They’re not related and Carla R. Stewart and David A. Stewart have very little in common except for their love of music.
Carla spent her younger days singing in a black church in Chicago, while Dave grew up in the 1960s playing folk rock gigs in Sunderland, England. Together, however, they make some beautiful music in the national touring production of “Ghost The Musical,” opening Saturday at Proctors.
“They may be pop writers,” said Carla Stewart, referring to Dave Stewart and his writing partner, Glen Ballard, “but what they did for this show is amazing. They took their genius for music and wrote incredible songs and an incredible score for this show. I am just so happy to be working with them and to be in this show.”
“Ghost The Musical” is based on the 1991 film “Ghost,” starring Patrick Swayze, Demi Moore and Whoopi Goldberg. The stage version opened on Broadway in April 2012, after a world premiere in London’s West End in March of 2011. Saturday’s 2 p.m. performance at Proctors will mark the beginning of the show’s North American Tour.
Enlisted to write
Carla Stewart plays one of the three central characters in the show, while it was Dave Stewart and Ballard who took Bruce Joel Rubin’s original screenplay for the movie and his adapted stage version and turned it into a musical.
’Ghost The Musical’
WHERE: Proctors, 432 State St., Schenectady
WHEN: 2 and 8 p.m. Saturday, 2 p.m. Sunday, 7:30 p.m. Tuesday and Wednesday, 1:30 and 8 p.m. Sept. 19, and 8 p.m. Sept. 20
HOW MUCH: $80-$20
MORE INFO: 346-6204, www.proctors.org
“I was approached by the producers [Colin Ingram and Dave Garfinkle] about six or seven years ago,” said Dave Stewart, who along with Annie Lennox formed The Eurythmics and put together a string of rock ’n’ roll singles during the 1980s. “They knew I wrote a lot of melodies with these huge arrangements, so they knew I didn’t just do straightforward pop or rock ’n’ roll. I think because of my songwriting, they contacted me and asked about writing a musical.”
To help him with this project, Stewart reached out to Ballard, who had written songs and produced for Michael Jackson, Alanis Morisette, The Pointer Sisters, the Dave Matthews Band and others.
“Glen and I were actually great friends and had co-written various things together,” said Stewart. “We already knew we were a good team, so we thought we’d give it a try.”
“Ghost” is the story of Sam, played by Steve Grant Douglas, and Molly, played by Katie Postotnik. The young married couple are mugged while walking back to their apartment one night, leaving Sam dead. Sam, however, is trapped as a ghost between this world and the next, and tries to communicate with Molly through Stewart’s character, a psychic named Oda Mae Brown.
Not mirroring Whoopi
Carla Stewart conceded that playing a character made famous by Whoopi Goldberg was a little bit daunting at first.
“When I got the role, I watched the movie version and I realized our script was pretty much identical,” she said. “Then I thought, ‘This is not a good idea.’ I didn’t watch the movie again. I love Whoopi and I love her performance, but I realized I definitely wanted to put myself into the role, not try to mirror the image that she portrayed. I wanted people to walk away with something new and different from what they saw in the movie.”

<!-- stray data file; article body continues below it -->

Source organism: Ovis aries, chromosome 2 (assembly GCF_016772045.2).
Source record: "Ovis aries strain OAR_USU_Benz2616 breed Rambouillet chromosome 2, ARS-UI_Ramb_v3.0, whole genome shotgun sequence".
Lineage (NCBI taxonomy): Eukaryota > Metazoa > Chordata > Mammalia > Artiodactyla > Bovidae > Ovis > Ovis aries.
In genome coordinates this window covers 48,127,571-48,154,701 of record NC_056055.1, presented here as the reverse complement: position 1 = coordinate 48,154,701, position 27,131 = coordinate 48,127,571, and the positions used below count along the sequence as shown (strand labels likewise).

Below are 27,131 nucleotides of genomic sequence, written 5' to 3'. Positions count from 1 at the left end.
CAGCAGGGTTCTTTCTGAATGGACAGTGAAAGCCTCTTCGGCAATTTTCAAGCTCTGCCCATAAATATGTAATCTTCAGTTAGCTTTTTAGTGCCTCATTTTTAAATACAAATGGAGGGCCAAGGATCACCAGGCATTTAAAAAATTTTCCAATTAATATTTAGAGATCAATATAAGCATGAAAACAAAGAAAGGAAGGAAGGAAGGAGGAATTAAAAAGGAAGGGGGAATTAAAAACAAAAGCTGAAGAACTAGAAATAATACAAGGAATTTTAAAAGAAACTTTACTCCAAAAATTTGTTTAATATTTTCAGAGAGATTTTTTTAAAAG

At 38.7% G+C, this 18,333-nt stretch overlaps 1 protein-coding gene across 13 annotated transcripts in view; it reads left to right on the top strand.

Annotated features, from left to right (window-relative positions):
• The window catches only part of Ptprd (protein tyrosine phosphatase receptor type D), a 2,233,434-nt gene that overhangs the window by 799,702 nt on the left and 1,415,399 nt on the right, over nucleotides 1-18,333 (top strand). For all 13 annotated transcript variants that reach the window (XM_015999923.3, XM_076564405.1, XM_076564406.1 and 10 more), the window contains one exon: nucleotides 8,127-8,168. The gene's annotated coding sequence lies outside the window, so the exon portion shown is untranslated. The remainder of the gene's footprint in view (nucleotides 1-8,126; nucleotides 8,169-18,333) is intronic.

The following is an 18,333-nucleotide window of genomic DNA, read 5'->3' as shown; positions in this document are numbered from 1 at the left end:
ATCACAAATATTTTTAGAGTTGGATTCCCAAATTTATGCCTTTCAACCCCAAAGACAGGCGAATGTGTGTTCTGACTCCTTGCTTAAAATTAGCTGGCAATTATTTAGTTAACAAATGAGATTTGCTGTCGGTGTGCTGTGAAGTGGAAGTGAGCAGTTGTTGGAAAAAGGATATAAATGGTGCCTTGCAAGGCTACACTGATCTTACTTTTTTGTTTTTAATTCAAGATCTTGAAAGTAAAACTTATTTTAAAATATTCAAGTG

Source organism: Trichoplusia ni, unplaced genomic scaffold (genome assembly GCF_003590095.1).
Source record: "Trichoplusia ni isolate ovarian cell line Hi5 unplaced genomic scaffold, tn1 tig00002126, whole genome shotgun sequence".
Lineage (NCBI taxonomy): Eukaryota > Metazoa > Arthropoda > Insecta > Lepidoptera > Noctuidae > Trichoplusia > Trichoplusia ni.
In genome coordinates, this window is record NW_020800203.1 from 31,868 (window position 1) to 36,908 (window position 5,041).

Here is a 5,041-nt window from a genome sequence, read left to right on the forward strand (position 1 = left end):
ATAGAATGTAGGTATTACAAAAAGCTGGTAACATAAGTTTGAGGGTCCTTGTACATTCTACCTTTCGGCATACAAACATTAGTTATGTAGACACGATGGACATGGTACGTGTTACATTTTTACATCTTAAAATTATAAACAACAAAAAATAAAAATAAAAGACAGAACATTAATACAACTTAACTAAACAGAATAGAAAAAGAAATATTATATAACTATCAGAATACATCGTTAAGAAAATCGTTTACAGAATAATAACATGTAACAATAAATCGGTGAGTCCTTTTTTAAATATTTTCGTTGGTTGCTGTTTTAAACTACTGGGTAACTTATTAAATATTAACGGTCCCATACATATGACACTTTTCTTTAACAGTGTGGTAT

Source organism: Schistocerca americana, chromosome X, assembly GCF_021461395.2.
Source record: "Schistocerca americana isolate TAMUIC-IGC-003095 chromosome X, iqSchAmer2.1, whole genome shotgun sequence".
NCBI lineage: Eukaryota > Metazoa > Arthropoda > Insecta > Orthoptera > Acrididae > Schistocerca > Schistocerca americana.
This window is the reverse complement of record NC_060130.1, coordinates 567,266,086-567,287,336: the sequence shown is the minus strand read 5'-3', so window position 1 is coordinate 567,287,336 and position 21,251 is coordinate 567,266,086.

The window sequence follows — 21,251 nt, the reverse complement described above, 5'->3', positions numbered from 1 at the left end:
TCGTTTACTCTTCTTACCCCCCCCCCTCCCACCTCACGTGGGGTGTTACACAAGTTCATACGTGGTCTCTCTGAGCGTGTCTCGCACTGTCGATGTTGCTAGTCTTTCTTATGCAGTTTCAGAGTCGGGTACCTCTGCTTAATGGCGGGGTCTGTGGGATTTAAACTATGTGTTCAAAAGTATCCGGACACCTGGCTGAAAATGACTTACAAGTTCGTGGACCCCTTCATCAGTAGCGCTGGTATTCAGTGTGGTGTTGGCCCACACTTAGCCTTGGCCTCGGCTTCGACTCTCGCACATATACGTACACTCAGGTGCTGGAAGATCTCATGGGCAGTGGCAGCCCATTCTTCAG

Stewart said she felt an immediate connection to Oda Mae when she watched the movie.
“I saw it long before it was on Broadway, and I thought the movie was just an incredible story,” she said. “To take this great movie and to add wonderful music to it was a great idea. It’s so emotional, and there is a lot of joy and happiness in the show. And to be a part of bringing that to other people is fantastic.”
Thread of the story
As for Dave Stewart, getting moved by musicals is nothing new.
“When I was about 4 my father would buy these musicals on vinyl and play them every morning,” he said. “That was my world back then, my entry into music. I love the fact that musicals can marry the narrative of a story with the music and give the audience a whole emotional ride into the next scene. I loved ‘South Pacific,’ so I liked all the old classics. But I also enjoy the new ones, like ‘The Book of Mormon.’ It’s wonderful how music can propel a narrative in a short space of time. The songs become the thread of the story.”
Carla Stewart says it’s hard to pick a favorite song from this production, but if pressed she will come up with one.
“I have a lot of favorites right now, but ‘Suspend My Disbelief,’ near the end of the first act, is just a great song,” she said. “Every day in rehearsal when we do that song, everybody gets into it. My arms are up in the air, and it’s so rich when Molly is singing it and then the whole company joins in. The harmony is heavenly.”
Connected to character
While Stewart may be putting her own stamp on Oda Mae, she says playing that kind of character is not a stretch for her.
“I totally get who she is, and she is a little outspoken like me,” said Stewart. “She can be sassy and bossy, and I can be that way at times. Oda Mae is very sure of who she is, and I think I’m well-equipped to play that role.”
Reach Gazette reporter Bill Buell at 395-3190 or firstname.lastname@example.org.